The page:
Pestilence watch: Is Chagas the new HIV/AIDs of the Americas?

Friday, June 1, 2012
By Paul Martin

TheExtinctionProtocol.com
June 1, 2012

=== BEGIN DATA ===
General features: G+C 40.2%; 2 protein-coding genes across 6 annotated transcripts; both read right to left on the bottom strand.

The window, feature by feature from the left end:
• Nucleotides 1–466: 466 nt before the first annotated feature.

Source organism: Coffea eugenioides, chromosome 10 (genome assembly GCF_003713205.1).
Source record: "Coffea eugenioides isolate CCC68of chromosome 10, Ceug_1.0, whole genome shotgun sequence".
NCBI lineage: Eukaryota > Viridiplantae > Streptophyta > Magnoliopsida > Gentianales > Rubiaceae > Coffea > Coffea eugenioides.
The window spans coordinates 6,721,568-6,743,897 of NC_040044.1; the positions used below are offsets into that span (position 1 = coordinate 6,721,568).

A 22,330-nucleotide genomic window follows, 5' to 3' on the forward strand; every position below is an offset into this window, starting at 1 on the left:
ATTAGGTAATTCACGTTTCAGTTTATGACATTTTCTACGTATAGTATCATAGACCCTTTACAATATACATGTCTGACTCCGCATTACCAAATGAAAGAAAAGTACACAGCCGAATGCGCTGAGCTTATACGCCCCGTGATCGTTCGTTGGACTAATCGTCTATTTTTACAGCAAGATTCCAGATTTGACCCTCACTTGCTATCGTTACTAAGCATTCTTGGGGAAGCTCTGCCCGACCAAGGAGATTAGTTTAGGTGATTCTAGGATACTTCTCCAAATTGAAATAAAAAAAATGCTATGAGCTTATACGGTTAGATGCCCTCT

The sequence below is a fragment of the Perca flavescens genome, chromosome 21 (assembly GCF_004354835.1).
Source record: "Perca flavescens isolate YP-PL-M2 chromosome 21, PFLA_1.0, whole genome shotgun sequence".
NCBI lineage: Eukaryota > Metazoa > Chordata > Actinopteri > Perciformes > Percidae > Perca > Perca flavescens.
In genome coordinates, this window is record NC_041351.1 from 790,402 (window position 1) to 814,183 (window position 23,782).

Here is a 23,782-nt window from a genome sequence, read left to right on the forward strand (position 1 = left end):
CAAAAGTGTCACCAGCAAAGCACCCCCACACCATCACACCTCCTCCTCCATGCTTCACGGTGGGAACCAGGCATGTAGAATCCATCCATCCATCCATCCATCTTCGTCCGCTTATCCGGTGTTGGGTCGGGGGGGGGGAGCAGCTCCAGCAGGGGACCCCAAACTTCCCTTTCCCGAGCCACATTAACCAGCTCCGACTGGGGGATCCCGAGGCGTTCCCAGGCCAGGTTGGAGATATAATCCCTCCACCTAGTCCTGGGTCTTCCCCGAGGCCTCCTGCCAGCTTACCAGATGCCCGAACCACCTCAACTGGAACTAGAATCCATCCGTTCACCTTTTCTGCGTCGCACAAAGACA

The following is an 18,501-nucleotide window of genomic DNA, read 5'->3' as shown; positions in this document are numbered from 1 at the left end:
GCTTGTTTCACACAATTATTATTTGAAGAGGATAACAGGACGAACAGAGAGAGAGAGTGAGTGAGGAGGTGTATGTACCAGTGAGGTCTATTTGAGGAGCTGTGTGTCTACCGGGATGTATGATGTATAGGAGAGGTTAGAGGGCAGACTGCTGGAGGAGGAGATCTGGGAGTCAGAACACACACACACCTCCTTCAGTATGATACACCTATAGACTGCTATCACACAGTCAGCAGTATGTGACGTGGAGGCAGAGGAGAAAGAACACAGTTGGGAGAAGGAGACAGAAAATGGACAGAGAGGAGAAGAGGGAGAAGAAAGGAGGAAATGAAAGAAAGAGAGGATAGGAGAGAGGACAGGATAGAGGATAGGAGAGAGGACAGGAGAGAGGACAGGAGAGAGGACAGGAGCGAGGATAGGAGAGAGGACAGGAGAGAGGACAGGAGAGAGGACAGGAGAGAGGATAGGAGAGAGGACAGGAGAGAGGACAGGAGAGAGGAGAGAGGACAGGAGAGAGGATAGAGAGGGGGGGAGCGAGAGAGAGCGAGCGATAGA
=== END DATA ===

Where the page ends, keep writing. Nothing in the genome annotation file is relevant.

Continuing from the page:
DISEASE – Chagas, a tropical disease spread by insects, is causing some fresh concern following an editorial—published earlier this week in a medical journal—that called it ‘the new AIDS of the Americas.” More than 8 million people have been infected by Chagas, most of them in Latin and Central America. But more than 300,000 live in the United States. The editorial, published by the Public Library of Science’s Neglected Tropical Diseases, said the spread of the disease is reminiscent of the early years of HIV. “There are a number of striking similarities between people living with Chagas disease and people living with HIV/AIDS,” the authors wrote, “particularly for those with HIV/AIDS who contracted the disease in the first two decades of the HIV/AIDS epidemic.” Both diseases disproportionately affect people living in poverty, both are chronic conditions requiring prolonged, expensive treatment, and as with patients in the first two decades of the HIV/AIDS epidemic, “most patients with Chagas disease do not have access to health care facilities.” Unlike HIV, Chagas is not a sexually-transmitted disease: it’s “caused by parasites transmitted to humans by blood-sucking insects,’ as the New York Times put it. “It likes to bite you on the face,” CNN reported. “It’s called the kissing bug. When it ingests your blood, it excretes the parasite at the same time. When you wake up and scratch the itch, the parasite moves into the wound and you’re infected.” -Yahoo

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